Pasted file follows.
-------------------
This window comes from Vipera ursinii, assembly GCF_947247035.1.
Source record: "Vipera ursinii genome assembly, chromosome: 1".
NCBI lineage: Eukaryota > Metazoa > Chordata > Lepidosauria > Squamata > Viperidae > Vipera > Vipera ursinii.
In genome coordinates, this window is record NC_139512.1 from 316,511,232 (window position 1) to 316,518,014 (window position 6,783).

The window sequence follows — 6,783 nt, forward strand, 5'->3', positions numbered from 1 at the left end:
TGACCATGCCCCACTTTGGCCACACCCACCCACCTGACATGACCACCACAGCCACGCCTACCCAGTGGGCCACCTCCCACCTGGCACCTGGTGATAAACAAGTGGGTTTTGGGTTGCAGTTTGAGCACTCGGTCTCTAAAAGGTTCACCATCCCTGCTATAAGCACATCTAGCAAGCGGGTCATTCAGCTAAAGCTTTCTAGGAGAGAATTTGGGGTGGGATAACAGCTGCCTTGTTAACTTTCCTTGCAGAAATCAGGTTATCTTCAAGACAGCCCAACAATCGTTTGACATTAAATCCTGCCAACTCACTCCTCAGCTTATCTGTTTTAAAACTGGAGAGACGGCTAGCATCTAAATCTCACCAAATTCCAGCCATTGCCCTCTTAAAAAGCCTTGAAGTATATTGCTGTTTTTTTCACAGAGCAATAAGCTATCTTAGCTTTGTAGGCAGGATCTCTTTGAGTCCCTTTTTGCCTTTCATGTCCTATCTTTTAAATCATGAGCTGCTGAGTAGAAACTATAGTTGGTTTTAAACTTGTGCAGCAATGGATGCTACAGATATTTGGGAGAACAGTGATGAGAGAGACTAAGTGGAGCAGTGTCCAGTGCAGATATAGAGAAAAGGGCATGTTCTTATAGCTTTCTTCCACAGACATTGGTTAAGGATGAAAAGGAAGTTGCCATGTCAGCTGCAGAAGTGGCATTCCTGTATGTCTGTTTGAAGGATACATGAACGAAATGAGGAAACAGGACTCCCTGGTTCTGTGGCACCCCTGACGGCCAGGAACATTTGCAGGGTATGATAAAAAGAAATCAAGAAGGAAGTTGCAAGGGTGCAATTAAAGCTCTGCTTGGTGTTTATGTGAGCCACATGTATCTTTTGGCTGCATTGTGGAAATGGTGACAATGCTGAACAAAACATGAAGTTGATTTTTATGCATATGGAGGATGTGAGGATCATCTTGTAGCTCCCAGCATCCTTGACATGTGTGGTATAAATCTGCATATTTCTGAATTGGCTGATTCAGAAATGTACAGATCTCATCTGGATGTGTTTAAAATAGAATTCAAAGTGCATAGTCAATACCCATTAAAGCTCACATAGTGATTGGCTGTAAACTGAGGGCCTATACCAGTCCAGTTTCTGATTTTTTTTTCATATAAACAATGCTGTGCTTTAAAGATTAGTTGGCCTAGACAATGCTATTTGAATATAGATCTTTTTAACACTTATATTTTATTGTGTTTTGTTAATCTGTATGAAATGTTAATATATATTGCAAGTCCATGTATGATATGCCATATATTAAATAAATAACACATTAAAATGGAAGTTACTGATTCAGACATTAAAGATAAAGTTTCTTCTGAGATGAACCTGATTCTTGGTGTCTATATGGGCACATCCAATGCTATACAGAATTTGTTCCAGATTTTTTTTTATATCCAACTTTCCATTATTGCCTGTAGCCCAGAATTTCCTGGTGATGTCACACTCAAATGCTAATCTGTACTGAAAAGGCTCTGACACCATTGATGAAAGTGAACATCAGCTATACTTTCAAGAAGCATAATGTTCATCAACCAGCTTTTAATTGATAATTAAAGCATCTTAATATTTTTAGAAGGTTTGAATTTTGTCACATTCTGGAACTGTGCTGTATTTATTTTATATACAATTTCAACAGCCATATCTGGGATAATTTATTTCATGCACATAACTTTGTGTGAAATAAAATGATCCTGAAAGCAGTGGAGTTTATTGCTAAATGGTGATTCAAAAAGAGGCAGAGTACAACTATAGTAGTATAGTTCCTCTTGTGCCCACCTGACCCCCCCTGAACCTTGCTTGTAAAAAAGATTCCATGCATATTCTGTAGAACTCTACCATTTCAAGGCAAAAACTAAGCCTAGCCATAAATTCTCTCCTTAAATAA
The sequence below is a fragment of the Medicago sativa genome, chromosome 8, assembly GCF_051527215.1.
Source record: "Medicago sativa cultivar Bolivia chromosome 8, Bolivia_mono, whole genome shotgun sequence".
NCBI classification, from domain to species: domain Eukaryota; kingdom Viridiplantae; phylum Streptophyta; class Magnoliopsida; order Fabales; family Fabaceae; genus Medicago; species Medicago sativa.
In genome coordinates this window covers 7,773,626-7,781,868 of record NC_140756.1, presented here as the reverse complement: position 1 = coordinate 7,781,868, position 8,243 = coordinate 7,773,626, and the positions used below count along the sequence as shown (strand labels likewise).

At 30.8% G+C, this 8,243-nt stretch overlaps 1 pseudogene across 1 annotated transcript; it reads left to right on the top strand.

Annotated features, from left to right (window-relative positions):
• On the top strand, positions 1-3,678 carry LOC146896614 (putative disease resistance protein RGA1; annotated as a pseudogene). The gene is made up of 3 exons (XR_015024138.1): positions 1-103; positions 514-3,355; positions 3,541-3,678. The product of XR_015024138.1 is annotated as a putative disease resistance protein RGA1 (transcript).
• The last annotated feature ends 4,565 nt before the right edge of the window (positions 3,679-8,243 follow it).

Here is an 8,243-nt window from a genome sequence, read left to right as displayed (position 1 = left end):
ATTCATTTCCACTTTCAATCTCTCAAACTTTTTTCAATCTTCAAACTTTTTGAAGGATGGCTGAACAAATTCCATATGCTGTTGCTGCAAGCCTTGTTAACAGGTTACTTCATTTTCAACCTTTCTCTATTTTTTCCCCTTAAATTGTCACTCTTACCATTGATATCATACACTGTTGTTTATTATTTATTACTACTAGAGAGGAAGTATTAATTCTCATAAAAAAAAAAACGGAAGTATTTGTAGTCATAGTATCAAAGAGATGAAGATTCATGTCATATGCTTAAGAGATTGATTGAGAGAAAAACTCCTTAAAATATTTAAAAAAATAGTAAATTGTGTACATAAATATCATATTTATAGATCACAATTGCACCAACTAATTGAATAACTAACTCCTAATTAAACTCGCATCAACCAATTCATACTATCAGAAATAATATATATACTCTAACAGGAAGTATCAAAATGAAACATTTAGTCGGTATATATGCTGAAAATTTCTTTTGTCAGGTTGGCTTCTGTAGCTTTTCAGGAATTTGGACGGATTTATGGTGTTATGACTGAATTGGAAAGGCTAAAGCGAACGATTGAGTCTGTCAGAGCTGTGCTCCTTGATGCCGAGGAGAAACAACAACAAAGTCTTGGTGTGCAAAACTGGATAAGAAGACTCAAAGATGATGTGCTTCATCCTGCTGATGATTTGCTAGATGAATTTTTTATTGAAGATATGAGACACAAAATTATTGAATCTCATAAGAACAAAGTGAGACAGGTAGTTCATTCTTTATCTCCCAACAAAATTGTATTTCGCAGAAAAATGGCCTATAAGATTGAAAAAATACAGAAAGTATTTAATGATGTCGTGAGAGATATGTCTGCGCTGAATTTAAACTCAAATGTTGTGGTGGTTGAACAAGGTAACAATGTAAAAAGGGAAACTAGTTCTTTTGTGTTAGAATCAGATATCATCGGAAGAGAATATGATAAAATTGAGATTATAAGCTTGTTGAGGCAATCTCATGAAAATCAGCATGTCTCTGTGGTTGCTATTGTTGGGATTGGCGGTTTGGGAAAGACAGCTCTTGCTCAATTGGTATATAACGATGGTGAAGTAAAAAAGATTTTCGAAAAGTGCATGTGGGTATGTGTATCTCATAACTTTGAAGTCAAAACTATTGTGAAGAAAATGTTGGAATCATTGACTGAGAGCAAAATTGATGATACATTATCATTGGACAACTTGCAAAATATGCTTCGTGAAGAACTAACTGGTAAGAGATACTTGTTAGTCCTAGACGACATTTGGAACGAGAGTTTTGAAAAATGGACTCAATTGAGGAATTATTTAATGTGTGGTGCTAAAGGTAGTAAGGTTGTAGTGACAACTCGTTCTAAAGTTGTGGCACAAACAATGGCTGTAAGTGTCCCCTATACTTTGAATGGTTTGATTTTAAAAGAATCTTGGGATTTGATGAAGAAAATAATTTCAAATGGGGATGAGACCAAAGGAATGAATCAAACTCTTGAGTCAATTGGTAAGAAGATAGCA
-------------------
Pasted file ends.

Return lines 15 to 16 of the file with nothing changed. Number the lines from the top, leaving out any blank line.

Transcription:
Here is an 8,243-nt window from a genome sequence, read left to right as displayed (position 1 = left end):
ATTCATTTCCACTTTCAATCTCTCAAACTTTTTTCAATCTTCAAACTTTTTGAAGGATGGCTGAACAAATTCCATATGCTGTTGCTGCAAGCCTTGTTAACAGGTTACTTCATTTTCAACCTTTCTCTATTTTTTCCCCTTAAATTGTCACTCTTACCATTGATATCATACACTGTTGTTTATTATTTATTACTACTAGAGAGGAAGTATTAATTCTCATAAAAAAAAAAACGGAAGTATTTGTAGTCATAGTATCAAAGAGATGAAGATTCATGTCATATGCTTAAGAGATTGATTGAGAGAAAAACTCCTTAAAATATTTAAAAAAATAGTAAATTGTGTACATAAATATCATATTTATAGATCACAATTGCACCAACTAATTGAATAACTAACTCCTAATTAAACTCGCATCAACCAATTCATACTATCAGAAATAATATATATACTCTAACAGGAAGTATCAAAATGAAACATTTAGTCGGTATATATGCTGAAAATTTCTTTTGTCAGGTTGGCTTCTGTAGCTTTTCAGGAATTTGGACGGATTTATGGTGTTATGACTGAATTGGAAAGGCTAAAGCGAACGATTGAGTCTGTCAGAGCTGTGCTCCTTGATGCCGAGGAGAAACAACAACAAAGTCTTGGTGTGCAAAACTGGATAAGAAGACTCAAAGATGATGTGCTTCATCCTGCTGATGATTTGCTAGATGAATTTTTTATTGAAGATATGAGACACAAAATTATTGAATCTCATAAGAACAAAGTGAGACAGGTAGTTCATTCTTTATCTCCCAACAAAATTGTATTTCGCAGAAAAATGGCCTATAAGATTGAAAAAATACAGAAAGTATTTAATGATGTCGTGAGAGATATGTCTGCGCTGAATTTAAACTCAAATGTTGTGGTGGTTGAACAAGGTAACAATGTAAAAAGGGAAACTAGTTCTTTTGTGTTAGAATCAGATATCATCGGAAGAGAATATGATAAAATTGAGATTATAAGCTTGTTGAGGCAATCTCATGAAAATCAGCATGTCTCTGTGGTTGCTATTGTTGGGATTGGCGGTTTGGGAAAGACAGCTCTTGCTCAATTGGTATATAACGATGGTGAAGTAAAAAAGATTTTCGAAAAGTGCATGTGGGTATGTGTATCTCATAACTTTGAAGTCAAAACTATTGTGAAGAAAATGTTGGAATCATTGACTGAGAGCAAAATTGATGATACATTATCATTGGACAACTTGCAAAATATGCTTCGTGAAGAACTAACTGGTAAGAGATACTTGTTAGTCCTAGACGACATTTGGAACGAGAGTTTTGAAAAATGGACTCAATTGAGGAATTATTTAATGTGTGGTGCTAAAGGTAGTAAGGTTGTAGTGACAACTCGTTCTAAAGTTGTGGCACAAACAATGGCTGTAAGTGTCCCCTATACTTTGAATGGTTTGATTTTAAAAGAATCTTGGGATTTGATGAAGAAAATAATTTCAAATGGGGATGAGACCAAAGGAATGAATCAAACTCTTGAGTCAATTGGTAAGAAGATAGCA